A PAINTED HOUSE was good if you enjoy reading about farm life, and people living with their in-laws and working hard. I did have a problem with the main character. We have a 7 year old boy who should have been about 12 or 13. I have never met a 7 year old with such maturity. He is even interested in teenage girls. The boy worried about everything under the sun and could keep secrets better than a priest. If you can get past the fact, that the boy is too young, and you enjoy a good story about farm life in the south, this one is for you. But I do have to say that I did read one other book with a seven-year-old in it, and that was a little more believable since the child had something like Asperberger's or DID, or some such syndrome where children are more intelligent than they should be at that age (BARK OF THE DOGWOOD-very funny and moving). So don't get too hung up on the kid's age. Painted House is a very well-told tale by one of America's most-loved authors.
Was this review helpful to you?
1 of 1 people found the following review helpful
5.0 out of 5 stars Satisfying Rural Tale July 13 2004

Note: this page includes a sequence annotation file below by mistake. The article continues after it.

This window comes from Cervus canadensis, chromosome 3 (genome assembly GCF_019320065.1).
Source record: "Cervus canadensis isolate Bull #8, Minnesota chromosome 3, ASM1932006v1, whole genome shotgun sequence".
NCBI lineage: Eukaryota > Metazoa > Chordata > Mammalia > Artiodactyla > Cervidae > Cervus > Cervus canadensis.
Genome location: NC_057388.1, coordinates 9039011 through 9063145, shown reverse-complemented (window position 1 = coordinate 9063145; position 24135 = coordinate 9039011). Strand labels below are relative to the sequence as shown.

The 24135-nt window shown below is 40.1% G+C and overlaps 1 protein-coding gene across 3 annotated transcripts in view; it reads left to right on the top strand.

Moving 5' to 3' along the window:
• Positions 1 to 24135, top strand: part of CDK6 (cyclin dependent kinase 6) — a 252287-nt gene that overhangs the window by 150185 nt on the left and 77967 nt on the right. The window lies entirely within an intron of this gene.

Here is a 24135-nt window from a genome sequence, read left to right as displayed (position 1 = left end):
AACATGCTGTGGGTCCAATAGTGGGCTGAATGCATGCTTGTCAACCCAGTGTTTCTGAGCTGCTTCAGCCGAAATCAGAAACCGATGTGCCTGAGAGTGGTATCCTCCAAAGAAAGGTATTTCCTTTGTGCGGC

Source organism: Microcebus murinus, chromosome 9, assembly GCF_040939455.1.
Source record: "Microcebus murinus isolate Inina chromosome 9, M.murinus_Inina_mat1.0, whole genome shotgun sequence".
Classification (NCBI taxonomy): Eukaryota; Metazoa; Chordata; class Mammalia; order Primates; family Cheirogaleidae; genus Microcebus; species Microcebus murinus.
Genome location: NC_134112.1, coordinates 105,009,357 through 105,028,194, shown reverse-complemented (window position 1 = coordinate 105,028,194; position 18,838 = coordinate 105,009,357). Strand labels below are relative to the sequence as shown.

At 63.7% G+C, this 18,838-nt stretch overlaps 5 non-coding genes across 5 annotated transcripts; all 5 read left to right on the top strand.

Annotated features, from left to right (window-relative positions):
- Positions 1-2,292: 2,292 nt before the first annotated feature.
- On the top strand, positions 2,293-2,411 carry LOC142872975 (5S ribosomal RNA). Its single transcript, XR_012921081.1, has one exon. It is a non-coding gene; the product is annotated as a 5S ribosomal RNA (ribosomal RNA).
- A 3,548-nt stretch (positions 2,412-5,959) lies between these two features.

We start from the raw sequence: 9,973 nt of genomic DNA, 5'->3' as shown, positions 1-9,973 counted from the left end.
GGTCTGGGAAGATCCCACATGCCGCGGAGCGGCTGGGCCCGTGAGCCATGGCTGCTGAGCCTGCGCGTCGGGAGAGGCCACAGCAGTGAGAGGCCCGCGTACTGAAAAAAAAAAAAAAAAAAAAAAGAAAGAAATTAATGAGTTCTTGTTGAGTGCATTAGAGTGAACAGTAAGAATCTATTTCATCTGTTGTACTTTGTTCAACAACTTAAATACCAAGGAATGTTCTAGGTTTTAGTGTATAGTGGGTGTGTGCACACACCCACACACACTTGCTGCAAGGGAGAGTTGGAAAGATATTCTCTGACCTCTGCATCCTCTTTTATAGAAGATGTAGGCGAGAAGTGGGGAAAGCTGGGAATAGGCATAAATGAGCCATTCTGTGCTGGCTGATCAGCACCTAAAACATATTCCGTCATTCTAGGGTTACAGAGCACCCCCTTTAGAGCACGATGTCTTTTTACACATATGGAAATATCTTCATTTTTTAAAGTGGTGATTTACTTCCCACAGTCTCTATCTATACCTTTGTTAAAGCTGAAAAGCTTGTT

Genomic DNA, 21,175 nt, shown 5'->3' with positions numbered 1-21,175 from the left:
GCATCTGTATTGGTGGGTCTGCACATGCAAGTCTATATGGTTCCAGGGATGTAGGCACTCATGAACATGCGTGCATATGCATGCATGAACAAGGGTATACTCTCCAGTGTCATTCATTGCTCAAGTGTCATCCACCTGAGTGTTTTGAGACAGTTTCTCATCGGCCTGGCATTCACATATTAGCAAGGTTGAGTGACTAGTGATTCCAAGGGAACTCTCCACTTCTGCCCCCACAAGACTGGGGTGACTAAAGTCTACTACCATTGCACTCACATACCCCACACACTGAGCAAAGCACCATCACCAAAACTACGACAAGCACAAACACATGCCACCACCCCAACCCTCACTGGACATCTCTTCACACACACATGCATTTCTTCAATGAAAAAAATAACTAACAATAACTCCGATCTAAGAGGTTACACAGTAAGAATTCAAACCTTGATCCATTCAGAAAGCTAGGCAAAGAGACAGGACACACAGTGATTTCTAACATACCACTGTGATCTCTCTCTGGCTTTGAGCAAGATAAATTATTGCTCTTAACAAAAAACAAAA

Format:Mass Market Paperback
I'm not a fan of Grisham's regular pop thriller schmaltz, so I was reluctant to pick up this one, even though assured that it's a new direction for him. Well, I'm convinced. Grisham can write. He can put together dialogue and local color that's not in a Chicago courthouse, and he can pace a slow story with an evolving plot. "A Painted House" is sort of a Steinbeck tale, following a rural Arkansas farm family for a few months in 1952 as they pick their cotton crop, endure the elements, and move among their neighbors and hired hands. It's a nice story, dark and sometimes forbidding, but always inviting. Seven year-old Luke's yearning for matinee cowboy movies and a red Cardinals baseball jacket ring true and bring a smile. Grisham's attention to detail, the small-town gossip, the back-lot garden, the annual ballgame, all create a deep and satisfying rural tale. It's not real Steinbeck, but it's not bad, and it's a huge step up for Grisham.